"People leaving groups in those days was a dirty trick" Eric recalls.
John Mayall made little secret that Double Crossing Time was written in response to Jack handing in his mandatory one month's notice, in order to join Manfred Mann, even though
Jack had barely been in the Bluesbreakers for eight weeks at that point!


An early shot of Jack, Eric and Ginger.

In mid June, news of the impending union leaked out. Ginger was understandably excited by the new group and telephoned Chris Welch of Melody Maker. Welch then broke the
story of the formation of the group with the short paragraph that appears on the main page of this site.
Just as understandably, Jack was upset by the premature announcement. Even though it was common for musicians to jam with other bands, leaving an established band to join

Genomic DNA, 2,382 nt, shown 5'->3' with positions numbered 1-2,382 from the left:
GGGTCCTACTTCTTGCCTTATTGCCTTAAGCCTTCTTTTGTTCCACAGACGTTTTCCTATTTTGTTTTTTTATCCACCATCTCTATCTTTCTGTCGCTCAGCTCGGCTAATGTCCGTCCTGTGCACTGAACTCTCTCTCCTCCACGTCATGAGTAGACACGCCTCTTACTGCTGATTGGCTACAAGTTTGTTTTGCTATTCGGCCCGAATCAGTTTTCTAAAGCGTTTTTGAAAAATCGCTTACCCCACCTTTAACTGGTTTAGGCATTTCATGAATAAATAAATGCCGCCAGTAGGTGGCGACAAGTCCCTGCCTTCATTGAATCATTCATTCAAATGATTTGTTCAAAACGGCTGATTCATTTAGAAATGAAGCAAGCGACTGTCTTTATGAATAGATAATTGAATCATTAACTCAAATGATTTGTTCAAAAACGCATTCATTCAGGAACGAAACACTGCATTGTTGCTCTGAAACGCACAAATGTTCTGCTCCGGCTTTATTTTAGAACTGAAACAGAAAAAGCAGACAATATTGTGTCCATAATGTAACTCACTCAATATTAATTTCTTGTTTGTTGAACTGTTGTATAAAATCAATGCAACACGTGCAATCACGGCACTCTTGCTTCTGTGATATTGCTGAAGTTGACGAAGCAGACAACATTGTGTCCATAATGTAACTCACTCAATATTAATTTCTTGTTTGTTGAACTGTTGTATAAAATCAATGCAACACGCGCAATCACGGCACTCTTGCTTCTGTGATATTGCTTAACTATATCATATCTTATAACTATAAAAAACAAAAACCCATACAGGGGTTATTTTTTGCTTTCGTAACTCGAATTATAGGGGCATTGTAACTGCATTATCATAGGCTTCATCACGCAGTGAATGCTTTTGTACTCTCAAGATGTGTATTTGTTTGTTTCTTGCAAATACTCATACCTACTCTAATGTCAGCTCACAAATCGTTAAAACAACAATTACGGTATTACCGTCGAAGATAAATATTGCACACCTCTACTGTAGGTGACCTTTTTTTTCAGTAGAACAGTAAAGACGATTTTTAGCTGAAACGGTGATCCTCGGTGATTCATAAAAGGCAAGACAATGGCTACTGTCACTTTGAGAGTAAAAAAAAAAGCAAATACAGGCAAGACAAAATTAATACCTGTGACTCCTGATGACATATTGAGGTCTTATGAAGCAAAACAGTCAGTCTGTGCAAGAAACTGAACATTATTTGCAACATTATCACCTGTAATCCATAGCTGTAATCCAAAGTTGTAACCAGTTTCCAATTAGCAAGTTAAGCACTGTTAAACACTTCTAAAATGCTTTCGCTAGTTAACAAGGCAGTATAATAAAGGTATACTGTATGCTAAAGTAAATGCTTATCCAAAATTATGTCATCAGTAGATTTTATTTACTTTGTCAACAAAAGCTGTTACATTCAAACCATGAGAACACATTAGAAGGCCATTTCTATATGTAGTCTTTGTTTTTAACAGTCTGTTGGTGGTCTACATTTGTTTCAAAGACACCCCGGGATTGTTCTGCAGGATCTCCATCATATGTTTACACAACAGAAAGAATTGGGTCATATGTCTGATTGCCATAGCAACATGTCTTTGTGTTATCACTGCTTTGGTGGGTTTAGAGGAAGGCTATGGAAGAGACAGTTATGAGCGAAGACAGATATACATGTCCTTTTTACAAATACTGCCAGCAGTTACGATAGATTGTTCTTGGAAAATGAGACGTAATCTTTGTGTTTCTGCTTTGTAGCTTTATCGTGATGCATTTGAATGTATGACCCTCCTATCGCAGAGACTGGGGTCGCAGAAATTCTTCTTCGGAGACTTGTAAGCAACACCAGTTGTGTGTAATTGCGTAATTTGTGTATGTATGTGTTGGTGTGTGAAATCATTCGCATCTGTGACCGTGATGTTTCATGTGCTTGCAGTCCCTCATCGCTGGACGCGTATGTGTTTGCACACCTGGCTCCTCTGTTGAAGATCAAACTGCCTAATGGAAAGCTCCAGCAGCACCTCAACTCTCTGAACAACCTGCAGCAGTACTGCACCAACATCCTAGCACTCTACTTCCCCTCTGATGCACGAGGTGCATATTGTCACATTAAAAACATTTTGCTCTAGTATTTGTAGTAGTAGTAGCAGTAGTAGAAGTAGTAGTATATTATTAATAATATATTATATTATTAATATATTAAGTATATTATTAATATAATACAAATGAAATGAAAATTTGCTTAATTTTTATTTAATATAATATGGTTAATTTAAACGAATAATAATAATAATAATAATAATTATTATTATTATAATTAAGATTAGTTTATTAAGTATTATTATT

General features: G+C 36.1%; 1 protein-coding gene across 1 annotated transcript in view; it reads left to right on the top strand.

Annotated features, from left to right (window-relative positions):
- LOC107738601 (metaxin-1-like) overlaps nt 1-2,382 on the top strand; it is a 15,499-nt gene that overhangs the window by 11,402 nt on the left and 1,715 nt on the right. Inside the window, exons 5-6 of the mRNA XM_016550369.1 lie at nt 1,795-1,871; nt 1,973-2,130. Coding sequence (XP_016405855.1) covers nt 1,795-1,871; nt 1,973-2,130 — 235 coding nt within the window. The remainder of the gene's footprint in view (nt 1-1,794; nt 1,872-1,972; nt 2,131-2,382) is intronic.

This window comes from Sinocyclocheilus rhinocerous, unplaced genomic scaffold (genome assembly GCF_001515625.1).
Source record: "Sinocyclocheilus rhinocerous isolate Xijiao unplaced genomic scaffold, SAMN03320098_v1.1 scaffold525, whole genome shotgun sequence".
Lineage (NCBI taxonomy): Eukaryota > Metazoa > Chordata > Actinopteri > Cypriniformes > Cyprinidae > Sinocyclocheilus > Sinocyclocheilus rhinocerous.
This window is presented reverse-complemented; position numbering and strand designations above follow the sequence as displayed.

another was not looked upon kindly, and Jack had still not yet left Manfred Mann.

circle One of the earliest known photos of Cream.

Clapton himself was still in the Blusebreakers, and probably would have preferred that John Mayall not learn about his intention to leave the band by reading it in the paper.
For Mayall, it was Double Crossing Time all over again, even though he had Peter Green waiting in the wings. For a time, after Eric left, Green tried to quell the shouts of "We want
God" by imitating his predecessor. However, Green quickly became secure with his position in the Bluesbreakers and implanted his own unique style on the group's sound.



Peter Green had actually replaced Eric in the Bluesbreakers once before.
At the end of August, '65, Eric set off on a "World Tour" with Ben Palmer and a few other friends. The tour ground to a halt in Greece, and Eric had to resort to some trickery